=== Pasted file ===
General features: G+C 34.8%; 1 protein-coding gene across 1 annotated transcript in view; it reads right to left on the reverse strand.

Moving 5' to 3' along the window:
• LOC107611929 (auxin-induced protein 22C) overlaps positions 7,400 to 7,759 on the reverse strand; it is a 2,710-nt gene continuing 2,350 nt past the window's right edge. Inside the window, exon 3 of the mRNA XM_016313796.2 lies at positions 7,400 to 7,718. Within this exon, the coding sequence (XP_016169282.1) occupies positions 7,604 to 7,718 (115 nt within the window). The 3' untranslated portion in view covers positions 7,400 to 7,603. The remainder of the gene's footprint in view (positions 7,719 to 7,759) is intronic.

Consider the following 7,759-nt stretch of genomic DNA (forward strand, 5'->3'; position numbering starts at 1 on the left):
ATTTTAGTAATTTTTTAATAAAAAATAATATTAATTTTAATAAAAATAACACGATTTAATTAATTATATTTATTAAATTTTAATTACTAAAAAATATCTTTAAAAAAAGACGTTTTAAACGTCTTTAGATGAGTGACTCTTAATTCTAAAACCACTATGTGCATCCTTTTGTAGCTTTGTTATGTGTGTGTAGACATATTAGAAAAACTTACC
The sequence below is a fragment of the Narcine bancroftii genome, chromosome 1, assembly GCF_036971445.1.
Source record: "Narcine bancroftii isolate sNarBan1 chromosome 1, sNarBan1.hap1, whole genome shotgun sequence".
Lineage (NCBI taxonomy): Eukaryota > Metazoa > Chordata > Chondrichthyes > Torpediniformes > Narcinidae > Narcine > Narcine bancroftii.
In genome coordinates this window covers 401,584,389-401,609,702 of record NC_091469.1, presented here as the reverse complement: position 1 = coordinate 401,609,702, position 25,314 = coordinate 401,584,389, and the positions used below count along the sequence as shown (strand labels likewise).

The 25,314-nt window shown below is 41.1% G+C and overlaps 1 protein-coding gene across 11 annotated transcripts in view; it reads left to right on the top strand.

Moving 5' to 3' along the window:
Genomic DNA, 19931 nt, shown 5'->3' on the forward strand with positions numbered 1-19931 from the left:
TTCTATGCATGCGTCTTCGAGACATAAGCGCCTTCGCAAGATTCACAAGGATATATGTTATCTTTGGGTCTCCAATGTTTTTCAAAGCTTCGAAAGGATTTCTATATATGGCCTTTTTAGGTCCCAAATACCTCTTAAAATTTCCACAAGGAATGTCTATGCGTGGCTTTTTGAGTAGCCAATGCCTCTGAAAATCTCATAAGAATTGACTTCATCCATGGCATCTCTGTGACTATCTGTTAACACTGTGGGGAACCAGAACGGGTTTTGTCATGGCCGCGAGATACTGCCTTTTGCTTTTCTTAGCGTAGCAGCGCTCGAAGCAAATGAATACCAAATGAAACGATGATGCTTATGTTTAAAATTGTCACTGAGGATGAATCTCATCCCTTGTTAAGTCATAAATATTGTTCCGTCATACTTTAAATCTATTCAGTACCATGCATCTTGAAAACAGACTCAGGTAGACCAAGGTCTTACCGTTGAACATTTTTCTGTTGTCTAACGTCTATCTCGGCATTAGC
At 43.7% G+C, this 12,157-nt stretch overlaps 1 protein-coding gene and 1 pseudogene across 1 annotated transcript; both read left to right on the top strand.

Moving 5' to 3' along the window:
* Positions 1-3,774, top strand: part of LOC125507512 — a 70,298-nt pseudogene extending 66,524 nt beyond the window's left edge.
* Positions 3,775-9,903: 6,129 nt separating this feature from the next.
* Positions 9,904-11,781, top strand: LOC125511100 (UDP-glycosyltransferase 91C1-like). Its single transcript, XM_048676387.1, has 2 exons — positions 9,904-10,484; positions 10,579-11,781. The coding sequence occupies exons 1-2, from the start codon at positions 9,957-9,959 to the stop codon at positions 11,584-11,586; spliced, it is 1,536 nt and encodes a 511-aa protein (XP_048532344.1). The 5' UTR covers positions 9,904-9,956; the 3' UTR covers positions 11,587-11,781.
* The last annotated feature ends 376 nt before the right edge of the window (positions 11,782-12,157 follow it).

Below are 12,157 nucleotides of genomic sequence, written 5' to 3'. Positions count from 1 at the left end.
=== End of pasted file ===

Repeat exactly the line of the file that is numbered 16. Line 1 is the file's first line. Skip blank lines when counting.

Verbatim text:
* Positions 1-3,774, top strand: part of LOC125507512 — a 70,298-nt pseudogene extending 66,524 nt beyond the window's left edge.